A landscape zodiac (or terrestrial zodiac) is a map of the stars on a gigantic scale, formed by features in the landscape, such as roads, streams and field boundaries. Perhaps the best known alleged example is the Glastonbury Temple of the Stars, situated around Glastonbury in Somerset, England. The temple is thought by some to depict a colossal zodiac.
The theory was first put forward in 1935 by Katherine Maltwood, an artist who "discovered" the zodiac in a vision, and held that the "temple" was created by Sumerians about 2700 BC. Interest was re-ignited in 1969 by Mary Caine in an article in the magazine Gandalf's Garden.
The idea was examined by two independent studies, one by Ian Burrow in 1975  and the other in 1983 by Tom Williamson and Liz Bellamy, using the standard methods of landscape historical research. Both studies concluded that the evidence contradicted the idea. The eye of Capricorn identified by Maltwood was a haystack. The western wing of the Aquarius phoenix was a road laid in 1782 to run around Glastonbury, and older maps dating back to the 1620s show the road had no predecessors. The Cancer boat (not a crab as would be expected) is made up of a network of eighteenth century drainage ditches and paths. There are some Neolithic paths preserved in the peat of the bog formerly comprising most of the area, but none of the known paths match the lines of the zodiac features. There is no support for this theory, or for the existence of the "temple" in any form, from conventional archaeologists or mainstream historians.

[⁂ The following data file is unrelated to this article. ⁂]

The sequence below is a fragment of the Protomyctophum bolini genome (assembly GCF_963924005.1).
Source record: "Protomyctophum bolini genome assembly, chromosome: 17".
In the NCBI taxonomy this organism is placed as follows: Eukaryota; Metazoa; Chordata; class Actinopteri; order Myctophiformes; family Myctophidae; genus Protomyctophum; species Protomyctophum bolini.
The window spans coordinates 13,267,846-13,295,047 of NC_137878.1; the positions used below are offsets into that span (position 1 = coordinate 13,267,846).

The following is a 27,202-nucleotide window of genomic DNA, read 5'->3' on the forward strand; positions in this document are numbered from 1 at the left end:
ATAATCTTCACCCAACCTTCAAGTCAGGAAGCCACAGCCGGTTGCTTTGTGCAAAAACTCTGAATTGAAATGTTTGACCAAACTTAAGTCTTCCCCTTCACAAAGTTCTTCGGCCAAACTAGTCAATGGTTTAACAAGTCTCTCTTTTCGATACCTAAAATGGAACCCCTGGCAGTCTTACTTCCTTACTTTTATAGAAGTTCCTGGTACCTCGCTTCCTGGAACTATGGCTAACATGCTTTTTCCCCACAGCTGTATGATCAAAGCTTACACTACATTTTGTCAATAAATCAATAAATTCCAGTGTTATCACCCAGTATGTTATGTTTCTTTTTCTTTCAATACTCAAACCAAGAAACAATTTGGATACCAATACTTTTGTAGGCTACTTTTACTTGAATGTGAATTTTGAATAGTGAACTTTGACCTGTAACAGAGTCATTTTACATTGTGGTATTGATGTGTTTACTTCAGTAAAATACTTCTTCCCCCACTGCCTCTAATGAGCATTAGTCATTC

List of landscape zodiacsEdit
Beside the Glastonbury arrangement further zodiacs have been alleged in Britain in following years including:
- Kingston upon Thames Zodiac
- The Lizard Zodiac, Cornwall
- Bodmin Moor Zodiac
- The Pumpsaint Zodiac
- Nuthampstead Terrestrial Zodiac
- The Sheffield Zodiac, South Yorkshire
There is rarely a strong scientific case for these discoveries. Their nebulous existence is in many ways similar to urban myths, ufology, or ley lines. They seem to play a part in personal belief systems, possibly as fictional devices; for example "The Brighton Zodiac" - created by Sally Hurst, based on the streets of that town - features as a plot device in Robert Rankin's novel "The Brightonomicon". Mark Valentine has compiled a checklist of 'The Literature of Terrestrial Zodiacs in Britain' in 'The Network of Ley Hunters' Newsletter'().
Landscape zodiacs and psychogeographyEdit
- Ian Burrow, Somerset's Planning Department staff archeologist, concluded that "while the outlines of the effigies may be plotted today, their antiquity is illusory" 
- Tom Williamson, Liz Bellamy, Ley Lines In Question, pages 162-168. (Tadworth, UK: World's Work, 1983). ISBN 0-437-19205-9
- Iain Sinclair, London Orbital (Penguin Books, London, 2005), ISBN 0-14-101474-1
- Brinsley le Poer Trench(1962) Temple of the Stars
- Katherine E. Maltwood (1935) A Guide to Glastonbury's Temple of the Stars
- Peter James and Nick Thorpe (1999) Ancient Mysteries, Ballantine Books, New York, pp 298–304
- Iain Sinclair (2005) London Orbital, Penguin Books, London, ISBN 0-14-101474-1
- Mary Caine (2001) The Kingston Zodiac Capall Barn Publishing ISBN 1-86163-111-1
- Lewis Edwards, The Welsh Temple of the Zodiac (undated mimeographed pamphlet)
- John Michell (1975) The Earth Spirit - Its Ways, Shrines and Mysteries
- John Michell (1979) Simulacra - with 196 Illustrations of Faces and Figures in Nature London: Thames & Hudson
- Sheila Jeffries (1996) Cornwall's Landscape Zodiac St.Keverne:Elderberry Books
- R. Nichols (1993)Great Zodiac of Glastonbury Mandrake Press, Thame England
- Oliver L. Reiser (1975) This Holyest Erthe: Glastonbury Zodiac and King Arthur's Avalon TRSP Publications ISBN 0-900588-10-1
- Caroline Hall Hovey (1985) The Somerset Sanctuary, Merlin Books LTD, Devon, ISBN 0-86303-197-8